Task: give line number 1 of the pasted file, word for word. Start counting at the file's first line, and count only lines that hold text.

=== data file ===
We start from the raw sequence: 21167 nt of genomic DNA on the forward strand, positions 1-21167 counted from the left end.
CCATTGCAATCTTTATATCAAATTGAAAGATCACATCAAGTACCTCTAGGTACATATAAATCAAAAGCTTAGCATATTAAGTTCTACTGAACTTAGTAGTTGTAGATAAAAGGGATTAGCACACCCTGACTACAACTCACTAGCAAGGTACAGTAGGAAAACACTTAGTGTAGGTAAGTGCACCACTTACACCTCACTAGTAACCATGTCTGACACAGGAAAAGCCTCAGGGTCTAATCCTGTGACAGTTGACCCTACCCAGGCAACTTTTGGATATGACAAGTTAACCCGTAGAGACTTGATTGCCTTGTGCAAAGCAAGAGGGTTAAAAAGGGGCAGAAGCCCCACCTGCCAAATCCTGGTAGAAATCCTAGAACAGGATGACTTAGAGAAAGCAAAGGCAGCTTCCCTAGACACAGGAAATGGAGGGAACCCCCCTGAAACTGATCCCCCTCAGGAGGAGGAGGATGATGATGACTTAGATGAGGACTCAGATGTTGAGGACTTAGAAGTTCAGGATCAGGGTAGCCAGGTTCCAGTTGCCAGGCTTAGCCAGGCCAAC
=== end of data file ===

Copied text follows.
We start from the raw sequence: 21167 nt of genomic DNA on the forward strand, positions 1-21167 counted from the left end.